Monitoring patients on pain medication, comment


Pain management and overdose is an interesting topic. I notice that some providers provide a patient with unlimited amounts of medication and others put their foot down and say they will limit the amount. Often in the Emergency Department, there are some people who have a nickname of “seekers”. This refers to them as patients who come to the ED and all they want is pain medication. They refuse and get angry if labwork or radiology reports are ordered, they state ” just give me a pain shot so I can go home”, are comfortable and then become Al Pacino when you walk in the room and are rolling around on the floor in pain (Literally) and then watch TV calmly when you leave the room. No one takes the time find out what is at the root of the problem, refer them to pain management or have empathy. Can we help these patients? So, you give a patient a narcotic and then they have respiratory arrest. What are we doing? We are not treating the problem. We need more education as nurses and need to learn about how to teach those patients with pain how to treat it properly. There is no absolute answer to resolve this very complicated issue. More research needs to be done on this topic.

Original Post

May 3, 2010

Title: Medication safety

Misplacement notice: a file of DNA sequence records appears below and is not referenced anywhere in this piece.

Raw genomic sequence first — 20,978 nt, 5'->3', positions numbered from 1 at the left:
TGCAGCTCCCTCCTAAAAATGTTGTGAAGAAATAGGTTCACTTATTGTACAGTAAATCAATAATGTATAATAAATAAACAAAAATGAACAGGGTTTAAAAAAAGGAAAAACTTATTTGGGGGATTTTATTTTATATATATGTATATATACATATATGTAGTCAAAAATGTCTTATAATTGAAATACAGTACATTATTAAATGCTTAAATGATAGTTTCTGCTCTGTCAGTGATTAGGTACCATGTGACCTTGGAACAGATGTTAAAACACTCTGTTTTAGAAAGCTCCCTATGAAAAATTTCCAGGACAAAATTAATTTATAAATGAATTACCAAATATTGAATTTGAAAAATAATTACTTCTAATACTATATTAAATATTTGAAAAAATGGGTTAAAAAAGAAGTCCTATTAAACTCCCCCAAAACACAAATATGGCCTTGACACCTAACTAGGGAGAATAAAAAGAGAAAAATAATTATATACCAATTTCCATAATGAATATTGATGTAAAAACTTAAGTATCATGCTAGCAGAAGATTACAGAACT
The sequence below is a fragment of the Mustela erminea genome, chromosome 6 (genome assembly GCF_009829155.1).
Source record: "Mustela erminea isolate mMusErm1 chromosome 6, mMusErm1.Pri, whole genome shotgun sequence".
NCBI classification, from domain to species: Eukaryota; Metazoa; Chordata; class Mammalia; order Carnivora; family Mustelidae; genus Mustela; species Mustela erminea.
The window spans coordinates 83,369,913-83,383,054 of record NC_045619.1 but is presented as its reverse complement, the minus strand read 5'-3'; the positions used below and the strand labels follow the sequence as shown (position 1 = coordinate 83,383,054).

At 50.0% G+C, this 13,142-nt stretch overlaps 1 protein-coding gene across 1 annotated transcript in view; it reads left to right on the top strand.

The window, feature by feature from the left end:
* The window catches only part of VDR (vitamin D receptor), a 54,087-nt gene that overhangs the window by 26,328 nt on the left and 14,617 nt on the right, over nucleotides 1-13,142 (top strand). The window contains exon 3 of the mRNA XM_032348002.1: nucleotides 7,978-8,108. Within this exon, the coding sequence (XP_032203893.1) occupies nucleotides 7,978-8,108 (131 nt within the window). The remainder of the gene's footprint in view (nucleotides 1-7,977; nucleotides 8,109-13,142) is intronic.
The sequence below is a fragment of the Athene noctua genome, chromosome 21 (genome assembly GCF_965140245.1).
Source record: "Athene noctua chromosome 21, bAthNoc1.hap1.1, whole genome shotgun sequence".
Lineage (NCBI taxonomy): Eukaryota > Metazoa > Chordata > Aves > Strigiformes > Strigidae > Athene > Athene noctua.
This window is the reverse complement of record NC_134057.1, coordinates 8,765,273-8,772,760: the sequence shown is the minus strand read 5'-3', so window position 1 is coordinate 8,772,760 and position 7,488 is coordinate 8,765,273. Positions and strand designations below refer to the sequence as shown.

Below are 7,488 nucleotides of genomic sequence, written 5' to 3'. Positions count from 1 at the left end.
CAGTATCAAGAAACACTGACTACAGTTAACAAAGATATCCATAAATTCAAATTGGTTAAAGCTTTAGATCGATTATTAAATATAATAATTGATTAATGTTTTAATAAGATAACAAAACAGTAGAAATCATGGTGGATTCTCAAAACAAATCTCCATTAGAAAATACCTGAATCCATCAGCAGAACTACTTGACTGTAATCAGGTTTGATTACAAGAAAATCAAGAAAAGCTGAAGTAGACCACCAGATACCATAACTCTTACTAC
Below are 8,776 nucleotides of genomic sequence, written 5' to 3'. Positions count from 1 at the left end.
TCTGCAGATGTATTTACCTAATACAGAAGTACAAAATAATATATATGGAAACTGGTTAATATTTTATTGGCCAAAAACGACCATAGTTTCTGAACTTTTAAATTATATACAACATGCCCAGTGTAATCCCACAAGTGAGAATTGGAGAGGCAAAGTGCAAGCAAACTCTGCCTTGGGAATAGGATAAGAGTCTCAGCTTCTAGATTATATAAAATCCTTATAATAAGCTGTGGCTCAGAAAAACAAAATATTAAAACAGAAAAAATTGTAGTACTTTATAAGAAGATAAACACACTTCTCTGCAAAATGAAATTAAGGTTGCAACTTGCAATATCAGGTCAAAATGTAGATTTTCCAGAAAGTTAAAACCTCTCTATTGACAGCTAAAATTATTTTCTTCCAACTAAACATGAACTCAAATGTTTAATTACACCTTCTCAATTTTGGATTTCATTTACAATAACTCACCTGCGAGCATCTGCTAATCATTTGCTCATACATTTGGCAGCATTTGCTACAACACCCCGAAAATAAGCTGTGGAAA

It is completely devastating to make any type of medication error, even if there is no negative outcome to the patient. Although there are guidelines in place to check and recheck before giving medications, we are human and can easily overlook some steps. I agree that newborns are at risk and that there should be additional steps in place to even triple check medications given to them. Of course textbooks can tell us to check the patients name, dose, route, and allergies, but can they be missed. Yes! They can easily be missed. Often, many of the stories I have read about involve new graduate nurses still in training and student nurses. Although they are not the only ones, many nurses and varying degrees of experience can make errors. I myself made an error when I was still in training as a new nurse that completely turned my life around. There was no negative outcome, but I sure did learn the biggest lesson I could imagine. Why was the error made? I was in a hurry, didn’t follow all the steps to verify the correct medication and patient. I read the patients name on the medication and quickly hung the IV piggy back. Something popped in my head just moments later to check everything the pharmacist had typed on the bag. Quickly I turned off IV pump just in time. The medication was 4 times the needed dose for an infant! The pharmacist had made an error in the weight of the patient and gave me medication that was way more than what was needed. Thankfully this ended well. Never again am I in too much of a hurry to look at every detail of a medication.


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